Secondary Schools: Arts Subjects DebateFull Debate: Read Full Debate
Baroness BerridgeMain Page: Baroness Berridge (Conservative - Life peer)
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My Lords, can the Minister confirm that the £90 million arts pupil premium, promised last year and due to start this September, will go directly to schools? Secondly, does the Minister agree that proposed cuts to HE funding of arts subjects, based on perceived strategic priorities, are misguided? The innovation this Government wish to encourage will not come from STEM subjects alone, but as much from the creative subjects, and that starts in schools.
My Lords, to follow the noble Baroness, arts and creative activity are seen to be a direct enhancer of other subjects. Where is this taken into account when setting targets? If you are to get the best out of this, you will have to make sure that people actively get involved and have opportunities at school. If you do not, you will cut down grades.
My Lords, is my noble friend aware that, whereas 85% of independent schools have a school orchestra, only 12% of state schools do? Will the Government ensure that the £76 million provided annually to so-called music hubs is spent more effectively to allow more young people to play classical music together? I declare an interest as chairman of the English Schools’ Orchestra.
My Lords, many secondary schools can provide performing arts education only with the support of specialist external arts teaching practitioners, particularly for dance and drama. Many of these are linked to awarding organisations, validated by the Council for Dance, Drama and Musical Theatre, which offer Ofqual-regulated graded examinations. What plans do the Government have to promote the use of such specialist performing arts teaching by schools, thereby broadening their access to these highly regarded qualifications? How will the education recovery plan ensure that all schools can offer the balanced curriculum that the Government require?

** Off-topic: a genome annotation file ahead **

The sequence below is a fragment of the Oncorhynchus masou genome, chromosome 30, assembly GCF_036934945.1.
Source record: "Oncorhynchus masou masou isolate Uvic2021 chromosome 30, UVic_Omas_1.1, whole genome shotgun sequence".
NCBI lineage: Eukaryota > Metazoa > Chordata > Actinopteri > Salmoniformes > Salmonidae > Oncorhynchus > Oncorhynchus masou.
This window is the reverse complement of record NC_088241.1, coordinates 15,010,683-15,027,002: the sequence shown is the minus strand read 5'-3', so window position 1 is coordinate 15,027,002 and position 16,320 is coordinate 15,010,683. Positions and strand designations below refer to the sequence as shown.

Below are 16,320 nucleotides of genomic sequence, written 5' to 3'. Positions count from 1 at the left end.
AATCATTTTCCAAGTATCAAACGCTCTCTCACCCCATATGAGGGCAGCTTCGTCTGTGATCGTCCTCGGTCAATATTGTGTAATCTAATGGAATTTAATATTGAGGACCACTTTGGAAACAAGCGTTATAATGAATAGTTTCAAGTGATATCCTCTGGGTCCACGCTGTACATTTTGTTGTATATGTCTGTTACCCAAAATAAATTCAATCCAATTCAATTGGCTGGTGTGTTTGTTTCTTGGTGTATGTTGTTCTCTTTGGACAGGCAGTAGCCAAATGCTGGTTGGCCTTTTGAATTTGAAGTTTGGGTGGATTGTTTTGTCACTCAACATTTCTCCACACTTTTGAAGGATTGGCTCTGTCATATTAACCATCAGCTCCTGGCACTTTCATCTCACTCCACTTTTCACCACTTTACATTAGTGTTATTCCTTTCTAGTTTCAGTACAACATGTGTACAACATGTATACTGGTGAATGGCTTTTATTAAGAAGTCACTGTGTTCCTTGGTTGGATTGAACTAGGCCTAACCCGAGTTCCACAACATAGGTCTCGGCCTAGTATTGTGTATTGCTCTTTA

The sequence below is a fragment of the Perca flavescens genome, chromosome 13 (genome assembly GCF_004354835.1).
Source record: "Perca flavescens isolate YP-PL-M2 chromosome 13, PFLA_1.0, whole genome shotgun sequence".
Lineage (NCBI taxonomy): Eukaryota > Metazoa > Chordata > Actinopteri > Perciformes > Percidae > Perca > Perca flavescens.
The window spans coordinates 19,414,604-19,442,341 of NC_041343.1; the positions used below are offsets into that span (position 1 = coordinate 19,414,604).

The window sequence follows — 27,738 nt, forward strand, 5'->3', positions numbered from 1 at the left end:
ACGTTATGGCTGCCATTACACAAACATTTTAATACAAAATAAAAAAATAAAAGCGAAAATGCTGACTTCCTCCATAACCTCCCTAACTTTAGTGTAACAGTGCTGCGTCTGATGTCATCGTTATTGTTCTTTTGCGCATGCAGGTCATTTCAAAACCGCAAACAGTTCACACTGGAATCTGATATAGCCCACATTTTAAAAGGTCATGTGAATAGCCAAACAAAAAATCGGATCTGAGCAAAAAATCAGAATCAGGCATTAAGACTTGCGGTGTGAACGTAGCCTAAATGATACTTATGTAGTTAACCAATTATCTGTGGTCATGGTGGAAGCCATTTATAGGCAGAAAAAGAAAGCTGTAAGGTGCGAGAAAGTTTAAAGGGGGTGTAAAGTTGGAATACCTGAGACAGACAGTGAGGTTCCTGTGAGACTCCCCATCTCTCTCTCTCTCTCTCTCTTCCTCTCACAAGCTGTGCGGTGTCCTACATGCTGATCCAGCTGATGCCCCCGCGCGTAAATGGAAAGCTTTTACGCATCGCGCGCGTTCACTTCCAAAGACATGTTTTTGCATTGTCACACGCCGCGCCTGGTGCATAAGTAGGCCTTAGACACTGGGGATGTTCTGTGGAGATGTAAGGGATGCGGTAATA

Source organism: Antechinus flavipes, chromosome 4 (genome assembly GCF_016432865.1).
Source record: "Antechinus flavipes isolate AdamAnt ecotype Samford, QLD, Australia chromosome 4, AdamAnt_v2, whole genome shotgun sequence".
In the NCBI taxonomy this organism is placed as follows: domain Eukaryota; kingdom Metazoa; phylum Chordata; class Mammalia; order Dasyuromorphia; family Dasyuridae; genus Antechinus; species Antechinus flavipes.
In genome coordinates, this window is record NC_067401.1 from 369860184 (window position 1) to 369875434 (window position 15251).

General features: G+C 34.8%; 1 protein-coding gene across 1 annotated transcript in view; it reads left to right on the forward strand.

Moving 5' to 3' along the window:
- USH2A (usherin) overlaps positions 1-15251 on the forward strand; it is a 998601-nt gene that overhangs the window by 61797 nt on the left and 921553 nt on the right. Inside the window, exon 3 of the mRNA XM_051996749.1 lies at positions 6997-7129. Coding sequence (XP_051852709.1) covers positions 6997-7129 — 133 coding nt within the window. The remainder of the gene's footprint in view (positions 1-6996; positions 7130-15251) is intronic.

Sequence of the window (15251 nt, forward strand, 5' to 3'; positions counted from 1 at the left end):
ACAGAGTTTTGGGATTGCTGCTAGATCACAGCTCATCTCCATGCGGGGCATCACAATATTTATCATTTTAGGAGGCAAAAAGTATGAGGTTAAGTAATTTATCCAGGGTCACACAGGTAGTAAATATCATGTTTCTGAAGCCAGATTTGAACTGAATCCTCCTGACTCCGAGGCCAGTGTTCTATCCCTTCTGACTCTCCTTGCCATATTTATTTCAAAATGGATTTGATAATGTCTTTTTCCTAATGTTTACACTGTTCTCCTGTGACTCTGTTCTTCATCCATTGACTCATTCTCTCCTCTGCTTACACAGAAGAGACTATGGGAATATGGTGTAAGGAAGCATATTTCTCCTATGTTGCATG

My Lords, as well as lost learning, Covid-19 has had a major effect on the mental health of children. Arts subjects and activities have the potential to reduce stress and anxiety, and are proven to encourage language development in children, particularly the most disadvantaged. Recently, Sir Kevan Collins—I wonder what became of him—said that
“we need to think about the extra hours not only for learning, but for children to be together, to play, to engage in competitive sport, for music, for drama because these are critical areas which have been missed in their development.”
Does the Minister agree and can she explain why the National Tutoring Programme does not apply to creative and practical subjects?
My Lords, the creative industries are facing a challenge in finding young talent to maintain their high profits, which provide over £100 billion to the Treasury. Apart from that, six out of the 10 top skills that secondary students will need for any industry in 2025 are well fostered through the arts subjects and will ensure that they are career-ready in our competitive world. I ask the Minister how the Government are planning to support students today to reach their potential in the world of work in years to come, if creative subjects are not being taught at sufficiently high numbers in schools. I declare an interest as per the register.
My Lords, the Minister referred to the well-being benefits of the arts. She is probably aware of the “HEarts survey” published in the PLOS ONE journal in March, which showed that arts involvement is
“associated with higher levels of well-being and social connectedness”
and lower levels of loneliness. Surely, education in secondary schools is essential to set that up. Given the Government’s avowed attention to build back better, should the £90 million arts pupil premium referred to by the noble Earl not be certain and guaranteed, rather than up in the air? Schools are planning staffing now and staff are planning their future careers—they need to know what is happening.
My Lords, I declare my interest as president of the Independent Schools Association, which is made up of over 550 smaller independent schools serving their local communities up and down the country. Following on from my noble friend Lord Lingfield’s question, have the Government noted that, before the pandemic, state and independent schools were working together in over 1,200 partnership schemes involving either music or drama? With so many pupils having missed out over the last year, is this not the moment for the Government to encourage more state schools to work with their local independent colleagues so that the education system as a whole achieves the maximum benefit of collaboration between the two sectors?